often lead to misrepresentation or stereotypical portrayals of minorities in
the media (Hall, 1990). The use of the media to incite a fear based control of
a population, also used a mechanism to manufacture consent, through
normalization, socialization and popularization.  The media has also played a part in fuelling
this anti-Islamic feeling. Irresponsible and unbalanced reporting has helped
foster stereotypes and misconceptions. Unfortunately, for the many people who
rely upon the media as a principle source of information, these images are all
too easy to believe. Islam is frequently portrayed in terms of fundamentalism.
The images on our televisions, be they news coverage or fictional programmes,
are too often of extremist Muslim action, without equal representation of
majority moderate Muslim followers. A link is commonly made between Islam,
terrorism and (an emotive and often sensationalised media issue in itself)
asylum seekers. Integration of the other and acceptance, without any loss of
cultural and social respect is an ideal. Points of conflict and tension run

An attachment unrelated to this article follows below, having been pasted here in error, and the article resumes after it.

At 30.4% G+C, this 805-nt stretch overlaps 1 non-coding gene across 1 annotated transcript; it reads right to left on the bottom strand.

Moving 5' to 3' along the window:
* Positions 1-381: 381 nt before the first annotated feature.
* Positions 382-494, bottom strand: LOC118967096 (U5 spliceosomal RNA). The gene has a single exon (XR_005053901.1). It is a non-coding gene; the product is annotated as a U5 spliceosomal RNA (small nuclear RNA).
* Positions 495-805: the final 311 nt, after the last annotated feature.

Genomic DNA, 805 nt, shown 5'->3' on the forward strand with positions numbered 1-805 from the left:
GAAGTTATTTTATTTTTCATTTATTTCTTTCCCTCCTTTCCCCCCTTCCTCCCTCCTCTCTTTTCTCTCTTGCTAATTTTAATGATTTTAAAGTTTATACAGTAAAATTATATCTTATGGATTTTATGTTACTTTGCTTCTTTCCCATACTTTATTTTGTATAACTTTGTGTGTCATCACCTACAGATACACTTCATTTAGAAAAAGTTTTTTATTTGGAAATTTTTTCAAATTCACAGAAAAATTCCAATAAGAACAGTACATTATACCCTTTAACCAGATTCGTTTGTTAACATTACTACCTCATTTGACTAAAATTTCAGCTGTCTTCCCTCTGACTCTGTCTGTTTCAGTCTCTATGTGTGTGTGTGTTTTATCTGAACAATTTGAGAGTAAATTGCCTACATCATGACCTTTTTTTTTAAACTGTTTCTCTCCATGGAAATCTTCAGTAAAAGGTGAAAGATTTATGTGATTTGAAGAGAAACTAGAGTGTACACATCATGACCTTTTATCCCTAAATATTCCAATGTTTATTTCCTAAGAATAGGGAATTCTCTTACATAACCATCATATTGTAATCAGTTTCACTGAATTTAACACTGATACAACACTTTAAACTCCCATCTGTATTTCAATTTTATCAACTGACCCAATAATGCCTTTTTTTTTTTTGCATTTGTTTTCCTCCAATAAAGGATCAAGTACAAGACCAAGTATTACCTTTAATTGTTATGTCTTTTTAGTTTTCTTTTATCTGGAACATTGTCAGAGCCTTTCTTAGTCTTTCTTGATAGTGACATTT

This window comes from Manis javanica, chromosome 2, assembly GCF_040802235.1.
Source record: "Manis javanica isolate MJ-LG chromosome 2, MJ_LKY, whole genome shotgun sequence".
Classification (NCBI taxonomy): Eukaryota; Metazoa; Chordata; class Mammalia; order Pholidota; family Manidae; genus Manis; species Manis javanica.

high, when sought integration into society comes at a cost.

normalization and integration of terrorism to everyday language, creates a
narrative within the subconscious of those that identify with the ‘national
identity’, thus justifying the increase and radicalization of state and
military legislative power. Which directly attack, deconstruct and limit the
rule of law, civil and moral liberties. Normalization, as Foucault has
insisted, is one of the central instruments of the exercise of power because it
imposes homogenization on groups, and fixes differences, gaps and levels
between groups (Rabinow, 1984). Whenever national security is threatened, by
either imaginary or real suspects, the government and parliament office shared
a common self-understanding and appreciation of the role of state institutions.
The protection of the national interest or security, and of the control of
violence imagined or real. An urgent sense of risk and responsibility to the
wider population results in the passage of illiberal emergency measures
drenched in secret references to a battle between good and evil, which has been
picked up by the media. Despite differences in political and ideological
affiliation, Labour and Conservative governments, within the West, similarly
endorsed ‘extreme’ emergency measures to fight the ‘extreme’ methods of the

 Terrorism remains a central security concern
for the state and its response continues to be couched within the notion of
’emergency’ and ‘exceptionalism’, despite the apparent normalisation of
terrorism with the Terrorism Act 2000 and
Anti-Terrorism, Crime and Security Act 2001 (Britain), Patriot Act 2001 and USA
Freedom Act 2015 (USA) and the Special Power 1922 (North Ireland) the Official secrets
ACT 1920 , through which counter-terrorism laws were made permanent, and
despite pressures for the respect of Human Rights. The Secretary-General of the